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Religious "freedom to discriminate" bills in Georgia:

Part 9 of ten parts

2016-MAR-20 to 28: Discussions about
the potential for discrimination in Bill
HB 757: "Free Exercise Protection Act."

Governor Nathan Deal (R) vetoes HB 757!
House Speaker Ralston reacts to veto.
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In this web site, the acronym "LGBT" refers to the
Lesbian, Gay, Bisexual, Transgender and Transsexual community.

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This topic is continued from the previous essay.

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U.S. map with Georgia highlightedopposing hand gesturesWeek of 2016-MAR-20: Webmaster's note [bias alert]:

Sincere Republican and Democratic politicians, business leaders, religious leaders, the LGBT community, and others interpret HB 757 very differently:

  • Many conservatives seem to look at the bill and see no possibility that it can be used to discriminate against anybody. It is a bill that deals only with preserving religious freedom.

  • Religious liberals, secularists, the LGBT community, many businesses, etc. look at the bill and see the extensive enabling of discrimination directed at the LGBT community, potentially with the power to also facilitate discrimination against other groups.

What we have is:

  • Lots of politicians, religious leaders, political leaders, sexual minorities, and others making opposing statements about their interpretation of the bill.

  • Some actual debate between or among people about the bill.

  • As far as I can see, there has been no genuine dialogue to resolve the differences. Dialogue commences when two or more people meet, suppress their overwhelming desire to change other people's beliefs, and sincerely try to understand reality, the truth, the other side's beliefs, the reasons why the other side thinks as they do, and seeking agreement. Unfortunately, dialogue is the only mechanism by which conflicts like this can be settled. Yet it is rarely used during political or religious conflicts.

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2016-MAR-25 & 27: Prayer events in Atlanta, GA at Easter time:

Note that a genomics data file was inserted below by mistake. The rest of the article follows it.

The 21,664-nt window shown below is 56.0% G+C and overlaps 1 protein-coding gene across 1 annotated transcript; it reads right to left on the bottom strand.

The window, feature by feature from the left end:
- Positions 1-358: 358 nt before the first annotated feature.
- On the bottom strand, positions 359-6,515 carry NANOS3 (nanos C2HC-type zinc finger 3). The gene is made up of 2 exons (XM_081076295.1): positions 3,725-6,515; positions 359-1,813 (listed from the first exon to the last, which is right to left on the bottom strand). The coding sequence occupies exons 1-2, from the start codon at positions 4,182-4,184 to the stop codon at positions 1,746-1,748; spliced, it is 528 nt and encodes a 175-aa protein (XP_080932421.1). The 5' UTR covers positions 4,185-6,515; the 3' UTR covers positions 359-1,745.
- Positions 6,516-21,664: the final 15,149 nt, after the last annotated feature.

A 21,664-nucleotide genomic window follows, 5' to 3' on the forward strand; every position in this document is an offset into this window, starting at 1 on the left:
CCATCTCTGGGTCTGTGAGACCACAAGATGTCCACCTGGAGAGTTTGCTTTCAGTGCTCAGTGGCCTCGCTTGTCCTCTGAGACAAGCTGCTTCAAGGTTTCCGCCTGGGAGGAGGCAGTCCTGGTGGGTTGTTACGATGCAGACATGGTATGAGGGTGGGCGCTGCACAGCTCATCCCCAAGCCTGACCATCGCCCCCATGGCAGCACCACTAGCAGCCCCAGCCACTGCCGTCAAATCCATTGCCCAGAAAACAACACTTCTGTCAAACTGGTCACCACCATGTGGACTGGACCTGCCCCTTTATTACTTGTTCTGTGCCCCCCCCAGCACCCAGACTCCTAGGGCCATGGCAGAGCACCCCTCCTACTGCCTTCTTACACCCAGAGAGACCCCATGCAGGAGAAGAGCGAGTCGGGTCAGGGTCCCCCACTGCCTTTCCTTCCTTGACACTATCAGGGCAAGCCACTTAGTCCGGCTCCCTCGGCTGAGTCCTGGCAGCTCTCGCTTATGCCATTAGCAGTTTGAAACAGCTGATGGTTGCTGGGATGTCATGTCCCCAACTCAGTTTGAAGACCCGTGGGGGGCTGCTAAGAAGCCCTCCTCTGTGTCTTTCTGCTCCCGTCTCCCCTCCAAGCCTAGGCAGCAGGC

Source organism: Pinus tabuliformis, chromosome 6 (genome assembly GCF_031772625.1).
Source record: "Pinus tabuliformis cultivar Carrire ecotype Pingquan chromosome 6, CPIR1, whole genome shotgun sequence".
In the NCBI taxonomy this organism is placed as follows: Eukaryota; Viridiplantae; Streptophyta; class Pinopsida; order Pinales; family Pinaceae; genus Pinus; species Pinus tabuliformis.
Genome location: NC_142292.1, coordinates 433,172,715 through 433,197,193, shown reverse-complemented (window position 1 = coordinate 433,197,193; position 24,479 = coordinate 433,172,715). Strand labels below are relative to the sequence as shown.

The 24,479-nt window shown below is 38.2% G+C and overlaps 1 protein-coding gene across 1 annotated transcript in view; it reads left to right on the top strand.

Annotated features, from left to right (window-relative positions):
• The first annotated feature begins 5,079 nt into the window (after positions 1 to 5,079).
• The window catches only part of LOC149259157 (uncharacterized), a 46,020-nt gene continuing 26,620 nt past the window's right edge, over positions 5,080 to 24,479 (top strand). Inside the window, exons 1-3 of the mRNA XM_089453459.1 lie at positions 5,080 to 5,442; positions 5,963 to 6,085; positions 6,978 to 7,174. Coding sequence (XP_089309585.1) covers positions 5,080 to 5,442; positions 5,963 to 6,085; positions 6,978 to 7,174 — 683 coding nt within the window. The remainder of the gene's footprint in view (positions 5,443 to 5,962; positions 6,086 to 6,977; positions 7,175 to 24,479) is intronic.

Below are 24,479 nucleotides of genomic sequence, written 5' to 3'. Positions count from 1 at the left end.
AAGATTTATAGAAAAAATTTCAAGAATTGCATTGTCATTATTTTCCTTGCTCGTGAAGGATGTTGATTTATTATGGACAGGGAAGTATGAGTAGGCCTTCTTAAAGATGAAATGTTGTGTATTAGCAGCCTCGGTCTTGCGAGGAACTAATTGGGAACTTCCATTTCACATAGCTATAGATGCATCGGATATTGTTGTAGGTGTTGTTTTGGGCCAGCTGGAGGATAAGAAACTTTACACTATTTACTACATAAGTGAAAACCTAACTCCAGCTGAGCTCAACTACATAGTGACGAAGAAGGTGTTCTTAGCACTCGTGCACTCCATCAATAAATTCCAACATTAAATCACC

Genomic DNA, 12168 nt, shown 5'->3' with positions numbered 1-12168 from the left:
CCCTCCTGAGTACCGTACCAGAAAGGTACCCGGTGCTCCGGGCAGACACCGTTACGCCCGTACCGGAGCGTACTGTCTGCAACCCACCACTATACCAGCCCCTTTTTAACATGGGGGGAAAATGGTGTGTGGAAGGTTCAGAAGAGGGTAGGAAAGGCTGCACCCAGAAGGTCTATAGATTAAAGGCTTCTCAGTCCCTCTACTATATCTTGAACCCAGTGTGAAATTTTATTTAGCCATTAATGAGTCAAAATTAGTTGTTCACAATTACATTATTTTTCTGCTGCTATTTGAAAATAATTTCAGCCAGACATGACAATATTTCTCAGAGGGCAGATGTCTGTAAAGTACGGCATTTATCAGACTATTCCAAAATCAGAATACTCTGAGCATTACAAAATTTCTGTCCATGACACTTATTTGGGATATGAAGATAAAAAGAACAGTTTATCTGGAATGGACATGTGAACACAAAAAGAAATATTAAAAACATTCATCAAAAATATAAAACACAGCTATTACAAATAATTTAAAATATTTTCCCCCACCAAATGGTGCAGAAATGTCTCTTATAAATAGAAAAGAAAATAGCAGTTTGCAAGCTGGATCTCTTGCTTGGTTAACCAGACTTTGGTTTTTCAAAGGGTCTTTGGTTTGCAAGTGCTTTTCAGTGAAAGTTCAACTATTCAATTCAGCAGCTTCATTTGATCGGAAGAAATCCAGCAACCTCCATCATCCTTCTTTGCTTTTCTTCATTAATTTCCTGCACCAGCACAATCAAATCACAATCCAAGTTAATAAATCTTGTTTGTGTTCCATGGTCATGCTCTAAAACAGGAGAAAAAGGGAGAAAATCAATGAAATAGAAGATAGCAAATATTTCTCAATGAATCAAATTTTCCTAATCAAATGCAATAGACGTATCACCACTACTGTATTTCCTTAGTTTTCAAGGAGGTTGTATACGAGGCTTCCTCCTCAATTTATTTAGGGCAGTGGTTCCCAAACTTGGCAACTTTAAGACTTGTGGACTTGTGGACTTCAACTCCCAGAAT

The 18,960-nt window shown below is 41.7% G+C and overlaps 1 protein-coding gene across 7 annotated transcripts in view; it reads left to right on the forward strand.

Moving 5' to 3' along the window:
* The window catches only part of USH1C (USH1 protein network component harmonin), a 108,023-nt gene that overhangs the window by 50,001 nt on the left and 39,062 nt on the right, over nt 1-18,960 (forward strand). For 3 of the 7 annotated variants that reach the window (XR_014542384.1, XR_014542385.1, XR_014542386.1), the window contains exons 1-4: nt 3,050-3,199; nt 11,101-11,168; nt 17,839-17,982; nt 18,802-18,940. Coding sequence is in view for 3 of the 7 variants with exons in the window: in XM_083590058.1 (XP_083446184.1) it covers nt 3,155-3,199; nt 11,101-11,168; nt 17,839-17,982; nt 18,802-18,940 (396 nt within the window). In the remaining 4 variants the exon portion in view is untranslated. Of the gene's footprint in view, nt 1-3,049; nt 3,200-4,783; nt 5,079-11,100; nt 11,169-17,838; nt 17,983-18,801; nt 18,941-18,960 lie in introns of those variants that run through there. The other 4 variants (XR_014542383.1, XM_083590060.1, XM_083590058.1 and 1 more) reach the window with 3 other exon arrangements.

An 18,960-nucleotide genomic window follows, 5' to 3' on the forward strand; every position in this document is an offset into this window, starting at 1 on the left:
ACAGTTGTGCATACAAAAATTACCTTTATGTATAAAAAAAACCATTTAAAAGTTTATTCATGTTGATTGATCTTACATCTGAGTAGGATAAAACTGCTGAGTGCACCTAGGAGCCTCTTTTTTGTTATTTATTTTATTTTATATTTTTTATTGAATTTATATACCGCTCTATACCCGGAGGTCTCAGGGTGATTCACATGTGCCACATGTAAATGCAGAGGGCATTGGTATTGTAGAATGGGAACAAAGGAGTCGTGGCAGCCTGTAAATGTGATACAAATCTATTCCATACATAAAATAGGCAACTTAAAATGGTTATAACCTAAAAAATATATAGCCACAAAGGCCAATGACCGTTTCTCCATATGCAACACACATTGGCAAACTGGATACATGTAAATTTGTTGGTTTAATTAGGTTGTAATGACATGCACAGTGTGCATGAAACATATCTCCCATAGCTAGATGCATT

Pastor Chika Onuzo of Resurrection House for All Nations organized prayer events at the Capitol on Easter Friday and at Centennial Olympic Park in downtown Atlanta on Easter Sunday. The latter involving congregations from seven churches. On Sunday, he prayed that Governor Deal:

"... will sign the bill or leave it alone so it becomes law. As we make all this progress and we're accommodating everybody, we must maintain the foundation.  That's all we're saying. ... You can go to courts to get married, but you can't use your own rights to subvert the right of a man of God to practice his faith according to the word of God." 1 

Pastor Onuzo is apparently unaware that the First Amendment to the U.S. Constitution already gives absolute protection to any pastor, minister, priest, imam, etc. who wants to refuse to marry any couple for any reason.

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2016-MAR-28: Governor Deal vetoes bill HB 757!:

In what must have been a very difficult personal decision, Governor Nathan Deal (R) decided to reject the wishes of the Republican majority in both Houses of the Georgia Legislature by vetoing HB 757. The bill would have allowed Georgia churches, adoption agencies, and similar groups to discriminate against the LGBT community -- and other individuals or groups -- on religious grounds. It probably would have terminated existing human rights ordinances in Georgia cities leaving minorities vulnerable wide open to discrimination by others. The vast majority of Republican state senators and representatives had earlier voted to pass the bill. Democrats opposed the bill, but were badly outvoted.

Gov. Deal revealed his decision on MAR-28. Greg Bluestein, writing for the Atlanta Journal-Constitution said:

"In a press conference at the state Capitol, Deal said House Bill 757 doesn’t reflect Georgia’s welcoming image as a state full of 'warm, friendly and loving people' -- and warned critics that he doesn’t respond well to threats of payback for rejecting the measure.

'Our people work side by side without regard to the color of our skin, or the religion we adhere to. We are working to make life better for our families and our communities. That is the character of Georgia. I intend to do my part to keep it that way. For that reason, I will veto HB 757.' ..."

"The legislation, would allow faith-based organizations to deny services to those who violate their 'sincerely held religious belief' and preserve their right to fire employees who aren’t in accord with those beliefs."

The legislation would also allow faith groups to discriminate in hiring potential employees whose religious beliefs did not match those of the employer. If, as expected, the bill would have terminated all existing human rights ordinances in Georgian cities, then public accommodations -- typically retail outlets who provide goods and services to the general public -- would be able to refuse customers on religious grounds.